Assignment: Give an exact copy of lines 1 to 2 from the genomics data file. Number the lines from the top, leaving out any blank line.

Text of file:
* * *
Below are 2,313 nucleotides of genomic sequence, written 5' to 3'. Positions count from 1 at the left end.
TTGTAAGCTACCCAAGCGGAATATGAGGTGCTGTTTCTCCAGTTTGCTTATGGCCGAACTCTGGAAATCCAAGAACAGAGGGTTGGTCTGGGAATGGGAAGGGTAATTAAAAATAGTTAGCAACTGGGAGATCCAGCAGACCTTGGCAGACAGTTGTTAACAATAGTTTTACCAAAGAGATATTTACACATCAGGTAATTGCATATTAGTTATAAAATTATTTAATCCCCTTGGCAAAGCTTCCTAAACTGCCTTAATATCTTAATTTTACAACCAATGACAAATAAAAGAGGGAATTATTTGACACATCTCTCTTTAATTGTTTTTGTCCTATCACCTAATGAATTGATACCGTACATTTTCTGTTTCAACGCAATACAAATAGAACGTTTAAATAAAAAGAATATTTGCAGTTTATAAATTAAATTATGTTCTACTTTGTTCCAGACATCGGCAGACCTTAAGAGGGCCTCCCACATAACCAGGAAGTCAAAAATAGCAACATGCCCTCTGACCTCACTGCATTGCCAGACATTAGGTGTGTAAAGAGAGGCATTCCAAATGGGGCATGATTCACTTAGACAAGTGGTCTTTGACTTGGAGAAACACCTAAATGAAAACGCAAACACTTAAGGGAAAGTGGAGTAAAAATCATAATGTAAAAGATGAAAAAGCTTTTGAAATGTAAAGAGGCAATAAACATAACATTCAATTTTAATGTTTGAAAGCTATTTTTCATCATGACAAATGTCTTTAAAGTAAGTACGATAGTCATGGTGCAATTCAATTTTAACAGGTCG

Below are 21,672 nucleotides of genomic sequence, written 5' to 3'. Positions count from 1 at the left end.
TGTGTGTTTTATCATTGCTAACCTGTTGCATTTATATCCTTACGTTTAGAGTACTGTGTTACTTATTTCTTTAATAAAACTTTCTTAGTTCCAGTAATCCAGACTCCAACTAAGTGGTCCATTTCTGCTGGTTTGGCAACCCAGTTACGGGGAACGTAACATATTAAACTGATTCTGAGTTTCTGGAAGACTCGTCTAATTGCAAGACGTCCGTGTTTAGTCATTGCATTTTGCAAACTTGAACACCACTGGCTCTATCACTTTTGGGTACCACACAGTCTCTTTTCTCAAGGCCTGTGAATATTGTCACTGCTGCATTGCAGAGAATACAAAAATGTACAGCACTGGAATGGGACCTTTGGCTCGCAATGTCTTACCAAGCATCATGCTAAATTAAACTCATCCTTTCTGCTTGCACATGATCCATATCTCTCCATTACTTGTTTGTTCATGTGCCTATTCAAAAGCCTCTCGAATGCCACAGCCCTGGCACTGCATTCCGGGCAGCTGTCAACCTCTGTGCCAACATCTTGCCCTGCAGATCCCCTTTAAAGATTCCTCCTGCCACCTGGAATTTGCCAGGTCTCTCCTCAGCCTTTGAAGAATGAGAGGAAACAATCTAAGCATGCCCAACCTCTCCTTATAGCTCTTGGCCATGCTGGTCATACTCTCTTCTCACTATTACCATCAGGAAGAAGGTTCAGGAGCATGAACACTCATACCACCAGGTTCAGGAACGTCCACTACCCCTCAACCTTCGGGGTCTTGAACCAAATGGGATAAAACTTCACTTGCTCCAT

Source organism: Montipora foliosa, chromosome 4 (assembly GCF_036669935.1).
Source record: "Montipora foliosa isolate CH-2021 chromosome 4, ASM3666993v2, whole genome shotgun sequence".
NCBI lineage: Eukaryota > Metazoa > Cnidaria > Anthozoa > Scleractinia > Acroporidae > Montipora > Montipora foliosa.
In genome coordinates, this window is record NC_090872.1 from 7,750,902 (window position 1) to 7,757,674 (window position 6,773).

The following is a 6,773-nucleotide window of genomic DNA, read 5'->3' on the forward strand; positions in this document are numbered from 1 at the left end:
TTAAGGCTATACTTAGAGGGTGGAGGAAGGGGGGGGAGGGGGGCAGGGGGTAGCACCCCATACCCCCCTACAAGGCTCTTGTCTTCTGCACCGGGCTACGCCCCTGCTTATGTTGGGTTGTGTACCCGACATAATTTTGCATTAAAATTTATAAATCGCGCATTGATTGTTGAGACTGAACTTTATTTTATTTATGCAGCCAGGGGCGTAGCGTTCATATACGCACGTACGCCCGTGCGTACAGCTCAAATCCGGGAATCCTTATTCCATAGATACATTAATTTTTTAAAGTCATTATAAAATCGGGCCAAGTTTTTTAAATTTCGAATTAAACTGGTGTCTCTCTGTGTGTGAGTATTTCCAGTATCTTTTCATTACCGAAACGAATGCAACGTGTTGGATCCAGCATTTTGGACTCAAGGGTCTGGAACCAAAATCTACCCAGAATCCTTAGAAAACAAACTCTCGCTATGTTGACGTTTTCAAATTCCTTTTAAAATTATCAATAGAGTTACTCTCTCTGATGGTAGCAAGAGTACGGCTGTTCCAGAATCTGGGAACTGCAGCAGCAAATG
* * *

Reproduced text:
Below are 2,313 nucleotides of genomic sequence, written 5' to 3'. Positions count from 1 at the left end.
TTGTAAGCTACCCAAGCGGAATATGAGGTGCTGTTTCTCCAGTTTGCTTATGGCCGAACTCTGGAAATCCAAGAACAGAGGGTTGGTCTGGGAATGGGAAGGGTAATTAAAAATAGTTAGCAACTGGGAGATCCAGCAGACCTTGGCAGACAGTTGTTAACAATAGTTTTACCAAAGAGATATTTACACATCAGGTAATTGCATATTAGTTATAAAATTATTTAATCCCCTTGGCAAAGCTTCCTAAACTGCCTTAATATCTTAATTTTACAACCAATGACAAATAAAAGAGGGAATTATTTGACACATCTCTCTTTAATTGTTTTTGTCCTATCACCTAATGAATTGATACCGTACATTTTCTGTTTCAACGCAATACAAATAGAACGTTTAAATAAAAAGAATATTTGCAGTTTATAAATTAAATTATGTTCTACTTTGTTCCAGACATCGGCAGACCTTAAGAGGGCCTCCCACATAACCAGGAAGTCAAAAATAGCAACATGCCCTCTGACCTCACTGCATTGCCAGACATTAGGTGTGTAAAGAGAGGCATTCCAAATGGGGCATGATTCACTTAGACAAGTGGTCTTTGACTTGGAGAAACACCTAAATGAAAACGCAAACACTTAAGGGAAAGTGGAGTAAAAATCATAATGTAAAAGATGAAAAAGCTTTTGAAATGTAAAGAGGCAATAAACATAACATTCAATTTTAATGTTTGAAAGCTATTTTTCATCATGACAAATGTCTTTAAAGTAAGTACGATAGTCATGGTGCAATTCAATTTTAACAGGTCG